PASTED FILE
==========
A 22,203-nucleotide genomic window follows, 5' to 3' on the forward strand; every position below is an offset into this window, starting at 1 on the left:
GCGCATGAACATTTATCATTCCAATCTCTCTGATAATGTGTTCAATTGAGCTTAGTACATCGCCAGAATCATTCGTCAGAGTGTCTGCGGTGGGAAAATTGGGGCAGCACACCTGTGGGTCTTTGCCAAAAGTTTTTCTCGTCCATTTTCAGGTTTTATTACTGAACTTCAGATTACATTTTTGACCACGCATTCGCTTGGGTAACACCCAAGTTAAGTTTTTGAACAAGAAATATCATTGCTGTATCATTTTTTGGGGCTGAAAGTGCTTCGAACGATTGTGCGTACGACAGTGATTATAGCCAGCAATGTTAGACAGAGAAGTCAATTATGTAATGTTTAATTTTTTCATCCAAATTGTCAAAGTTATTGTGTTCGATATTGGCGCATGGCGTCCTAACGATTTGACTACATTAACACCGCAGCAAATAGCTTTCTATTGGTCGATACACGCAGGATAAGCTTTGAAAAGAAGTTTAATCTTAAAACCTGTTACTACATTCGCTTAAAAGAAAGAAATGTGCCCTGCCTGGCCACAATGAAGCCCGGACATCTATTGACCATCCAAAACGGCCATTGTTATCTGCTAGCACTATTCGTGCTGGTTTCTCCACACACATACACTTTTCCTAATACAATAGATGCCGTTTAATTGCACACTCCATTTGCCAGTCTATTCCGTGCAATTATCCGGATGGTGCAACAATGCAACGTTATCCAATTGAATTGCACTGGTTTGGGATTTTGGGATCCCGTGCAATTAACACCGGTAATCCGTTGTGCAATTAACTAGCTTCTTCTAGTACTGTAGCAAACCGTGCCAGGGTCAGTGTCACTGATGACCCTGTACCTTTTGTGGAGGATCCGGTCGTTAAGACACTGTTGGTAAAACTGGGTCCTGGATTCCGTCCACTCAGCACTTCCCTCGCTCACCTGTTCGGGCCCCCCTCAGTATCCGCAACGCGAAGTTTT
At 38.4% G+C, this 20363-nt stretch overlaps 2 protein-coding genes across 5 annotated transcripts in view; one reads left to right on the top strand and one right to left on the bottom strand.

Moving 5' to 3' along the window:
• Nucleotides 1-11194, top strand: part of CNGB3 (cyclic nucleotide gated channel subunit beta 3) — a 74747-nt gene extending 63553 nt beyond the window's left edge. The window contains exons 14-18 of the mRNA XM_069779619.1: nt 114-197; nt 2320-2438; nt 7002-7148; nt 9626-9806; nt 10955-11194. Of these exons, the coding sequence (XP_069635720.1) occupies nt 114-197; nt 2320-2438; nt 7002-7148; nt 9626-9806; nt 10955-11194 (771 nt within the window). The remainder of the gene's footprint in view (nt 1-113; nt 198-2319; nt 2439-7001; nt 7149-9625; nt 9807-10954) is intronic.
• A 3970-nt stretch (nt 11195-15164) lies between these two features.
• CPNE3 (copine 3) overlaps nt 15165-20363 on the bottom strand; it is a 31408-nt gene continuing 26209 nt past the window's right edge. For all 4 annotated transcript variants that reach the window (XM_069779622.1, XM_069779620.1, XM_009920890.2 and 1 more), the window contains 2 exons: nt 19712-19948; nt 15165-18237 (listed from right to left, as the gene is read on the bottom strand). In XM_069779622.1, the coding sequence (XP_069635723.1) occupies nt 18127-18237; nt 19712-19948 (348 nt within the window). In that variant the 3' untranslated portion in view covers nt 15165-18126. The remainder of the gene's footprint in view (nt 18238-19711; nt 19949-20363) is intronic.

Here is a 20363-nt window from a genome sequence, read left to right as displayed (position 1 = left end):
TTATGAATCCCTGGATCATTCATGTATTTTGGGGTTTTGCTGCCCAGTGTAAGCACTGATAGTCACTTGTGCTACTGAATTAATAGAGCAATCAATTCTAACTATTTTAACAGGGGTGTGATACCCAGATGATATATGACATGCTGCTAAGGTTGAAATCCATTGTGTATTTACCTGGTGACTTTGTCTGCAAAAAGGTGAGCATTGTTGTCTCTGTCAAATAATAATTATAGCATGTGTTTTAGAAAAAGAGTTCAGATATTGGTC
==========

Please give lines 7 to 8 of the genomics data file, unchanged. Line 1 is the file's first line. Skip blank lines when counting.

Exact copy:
• CPNE3 (copine 3) overlaps nt 15165-20363 on the bottom strand; it is a 31408-nt gene continuing 26209 nt past the window's right edge. For all 4 annotated transcript variants that reach the window (XM_069779622.1, XM_069779620.1, XM_009920890.2 and 1 more), the window contains 2 exons: nt 19712-19948; nt 15165-18237 (listed from right to left, as the gene is read on the bottom strand). In XM_069779622.1, the coding sequence (XP_069635723.1) occupies nt 18127-18237; nt 19712-19948 (348 nt within the window). In that variant the 3' untranslated portion in view covers nt 15165-18126. The remainder of the gene's footprint in view (nt 18238-19711; nt 19949-20363) is intronic.

Here is a 20363-nt window from a genome sequence, read left to right as displayed (position 1 = left end):